The scenario begins on the eve of the Bulge offensive, and the Soviet/West German player is required to execute it or suffer the loss of 6th SS Panzer Army as follows: He must attack both hex [6,17] and [6,18] on turn one or the 6th SS Panzer Army will be transferred to the East Germans on turn two. Note that both of these hexes are marked on the map with the label "T1". If this is achieved, then he must attack hex [5,18] by turn two or a somewhat weaker version of 6th SS Panzer Army will be transferred to the East Germans on turn three. Note that this hex is marked on the map with the label "T2". Note - a West German PO is not subject to these requirements.
Note that, if both requirements are achieved, a very weak version of 6th SS Panzer Army will still be transferred to the East Germans the turn after either "T1" hex falls back into Western Allied control - but not before turn 6.
To model the aircraft-grounding weather that this offensive began with, Western Allied air units are unavailable (in reserve) for the first turn.
Note that exclusion zone one is in place in western Holland. This represents a tacit agreement by the Western Allies not to enter western Holland in exchange for the Germans not opening the dykes. The Western Allied player has a theater option to cancel that agreement and remove that zone if he desires. But note that there is an 8 VP penalty for doing so. This represents the damage to Holland due to German opening of the dykes. Note that the VPs in the zone only total to 4. Thus, exercising the option will result in a net loss of 4 VP, but it may facilitate the Rhine crossing.
The Soviet/West German player also has a theater option to remove the zone as well. It remains available for the duration, except that if the PO plays the Western Allies it expires on turn 5. Doing so would free the units in the zone for use elsewhere. There is no VP penalty for exercising it. But note that it would most likely result in the loss of the 4 VPs in the zone. Historically, neither side exercised their options and western Holland remained in German hands for the duration.
Note that exclusion zone two covers the Kurland peninsula area. This is to prevent the East German player from disbanding the forces trapped there. The Soviet player has another theater option to remove this zone, if he desires. This would release the Soviet fronts covering that area (as well as the East Germans). But he should note that if he does, the East German player would then be free to disband the forces there, returning their equipment to the frontline units defending Germany. Furthermore, the East German player will get some seacap as well, allowing him to transfer some of the Kurland units to the main fronts. It will expire upon Soviet capture of the Kurland port hex. There is no East German option to remove the zone.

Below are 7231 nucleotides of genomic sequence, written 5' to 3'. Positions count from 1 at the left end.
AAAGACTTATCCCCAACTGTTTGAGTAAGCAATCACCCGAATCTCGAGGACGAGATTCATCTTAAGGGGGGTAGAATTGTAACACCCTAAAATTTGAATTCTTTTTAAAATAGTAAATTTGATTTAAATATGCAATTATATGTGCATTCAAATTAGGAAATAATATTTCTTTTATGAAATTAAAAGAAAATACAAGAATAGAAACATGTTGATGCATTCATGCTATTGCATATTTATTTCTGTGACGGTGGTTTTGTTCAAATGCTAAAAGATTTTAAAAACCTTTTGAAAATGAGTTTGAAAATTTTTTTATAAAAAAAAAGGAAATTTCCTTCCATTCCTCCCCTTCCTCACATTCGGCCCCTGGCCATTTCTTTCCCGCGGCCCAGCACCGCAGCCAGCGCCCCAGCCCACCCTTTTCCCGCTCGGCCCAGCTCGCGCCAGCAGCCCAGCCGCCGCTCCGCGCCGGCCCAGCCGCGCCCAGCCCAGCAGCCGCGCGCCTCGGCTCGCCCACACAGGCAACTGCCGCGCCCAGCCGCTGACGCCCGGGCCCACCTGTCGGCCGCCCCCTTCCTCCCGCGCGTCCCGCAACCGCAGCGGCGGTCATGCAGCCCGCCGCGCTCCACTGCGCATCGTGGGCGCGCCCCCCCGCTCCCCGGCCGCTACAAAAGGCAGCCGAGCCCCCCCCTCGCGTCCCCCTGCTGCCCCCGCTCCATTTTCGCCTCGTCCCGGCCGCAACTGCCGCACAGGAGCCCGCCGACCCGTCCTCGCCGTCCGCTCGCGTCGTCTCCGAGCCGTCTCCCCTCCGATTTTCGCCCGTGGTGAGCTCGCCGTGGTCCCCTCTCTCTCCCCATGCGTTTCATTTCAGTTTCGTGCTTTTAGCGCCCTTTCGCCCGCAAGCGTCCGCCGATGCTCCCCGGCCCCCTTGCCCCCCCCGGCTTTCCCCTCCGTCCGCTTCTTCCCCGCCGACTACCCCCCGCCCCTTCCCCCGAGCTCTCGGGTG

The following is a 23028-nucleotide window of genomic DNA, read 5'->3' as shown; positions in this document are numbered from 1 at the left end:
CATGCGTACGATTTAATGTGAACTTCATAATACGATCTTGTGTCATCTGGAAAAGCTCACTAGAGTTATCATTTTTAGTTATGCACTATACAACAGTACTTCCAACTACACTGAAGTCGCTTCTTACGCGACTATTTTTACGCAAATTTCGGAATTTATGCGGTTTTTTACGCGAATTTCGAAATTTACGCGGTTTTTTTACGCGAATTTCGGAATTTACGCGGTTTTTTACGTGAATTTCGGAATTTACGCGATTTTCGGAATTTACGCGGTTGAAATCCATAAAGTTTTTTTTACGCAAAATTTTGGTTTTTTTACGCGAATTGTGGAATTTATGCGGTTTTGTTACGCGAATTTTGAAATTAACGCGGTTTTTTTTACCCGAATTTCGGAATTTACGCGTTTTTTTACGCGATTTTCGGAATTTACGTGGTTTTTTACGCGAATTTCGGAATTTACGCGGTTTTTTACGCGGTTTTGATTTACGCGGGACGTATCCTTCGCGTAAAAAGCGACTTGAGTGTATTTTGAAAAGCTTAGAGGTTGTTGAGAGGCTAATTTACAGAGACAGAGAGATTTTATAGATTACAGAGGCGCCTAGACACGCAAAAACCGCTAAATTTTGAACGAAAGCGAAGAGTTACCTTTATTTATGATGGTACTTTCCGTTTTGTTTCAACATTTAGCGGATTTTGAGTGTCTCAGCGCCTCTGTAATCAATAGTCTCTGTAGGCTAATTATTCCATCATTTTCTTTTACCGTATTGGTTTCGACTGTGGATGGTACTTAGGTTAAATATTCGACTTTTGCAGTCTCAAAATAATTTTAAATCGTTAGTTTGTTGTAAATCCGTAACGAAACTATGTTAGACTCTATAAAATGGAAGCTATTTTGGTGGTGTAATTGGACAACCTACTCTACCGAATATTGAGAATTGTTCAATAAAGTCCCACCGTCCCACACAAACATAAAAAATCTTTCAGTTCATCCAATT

Most German (both sides) equipment replacement tracks expire after about 13 turns to represent loss of production centers.
Note that some German replacements arrive on turns 7-18 via disbandments of Wehrkreis and are therefore not affected by any of this.
In addition, both sides' replacements automatically drop by 25% on turns 8, 16, and 24 each.
After turn 9, the loss of Budapest will cause all Hungarian units to be withdrawn. In other words, if it falls before turn 10, they will still hang around until turn 10.
The cold will deepen a bit in January but will steadily warm after that.
The Luftwaffe has been omitted. By this time, it was primarily occupied with the strategic bombing campaign. But to represent the small effect they did have on tactical air operations both sides start with an air shock penalty of 25%, dropping to 12% on turn 4, to 6% on turn 8, 3% on turn 12, and to neutral on turn 16. In addition, the Soviet airforce is not received until turn 5.
Note that rail-repair units don't arrive until the spring. Rail repair was not possible during the winter.
Both sides have 0% theater recon. Both sides' force movement bias is 87%. This adjustment is to correct for movement distortion of this environment. The attrition divider is 2.
Both sides' units in Western Italy are released upon Western Allied approach to within two hexes of Torino (8,28).
The East German supply point at (27,24) will be withdrawn upon Western Allied capture of Munchen.
4. PLAYER'S NOTES
Players should note that all HQ units lack command or support squads. This was intentional so that all such units can function as combat units. They actually represent their formation's reserves, and are often some of the best units available. They are also the only units with artillery ranges. Both players should make good use of this fact in designing their German defenses.
Note that Western Allied units in Italy have lower replacement priority and formation supply distribution efficiency than other Western Allied units. This represents the low priority this front had. This may make delaying the offensive on this front desirable until German replacements and supplies have been reduced by territorial gains elsewhere. Launched too soon, the initial German supply and replacement rates may turn the tables on the Western Allies here. In general, both the Western Allied and Soviet offensive causes may be better served by slow, cheap victory rather than fast, costly victory.
Western Allied and Soviet airforces will probably remain far enough apart to keep interaction to a minimum, but the potential exists for it. Players should follow the following house rules to avoid interaction:
5. DESIGNER'S NOTES
This version has a surreal aspect to it, due to the split map and dual Berlins, etc. Unlike the "Last Stand" version, the focus of this scenario is fun rather than historical accuracy. Keep that in mind during play.
Also, it required extensive equipment changes to separate German equipment from Allied equipment for replacement purposes. In some cases this required some strange substitutions. A total list of the changes is too long for this briefing, but I'll list a few of the more exotic examples. West German 300mm MRLs were replaced with Bosnian Orkan 282mm SPMRL. Soviet 120mm mortars were replaced with 82mm Vasilyiks. Allied engineers were replaced with Tracked Earth Movers. Western Allied Heavy MGs were replaced with 1 pounder AA guns. Allied Motorcycle Squads were replaced with Medium Amphibious Scout Cars. East German AT/AT- Rifle Squads were replaced with Rifle Squads and AT/AT- teams.
Unfortunately the cumulative effect of these changes was not entirely strength neutral. The Western Allied/East German side increased about 3.5% relative to the Soviet/West German side. As a result, I awarded the Soviet side a 4% shock bonus to level out the effect of these changes.
See, also, the "Last Stand" version briefing for more Designer's notes.
I am once again grateful to Major Chet Pool and his son Lt. Col. Jim Pool for their help in TOE research.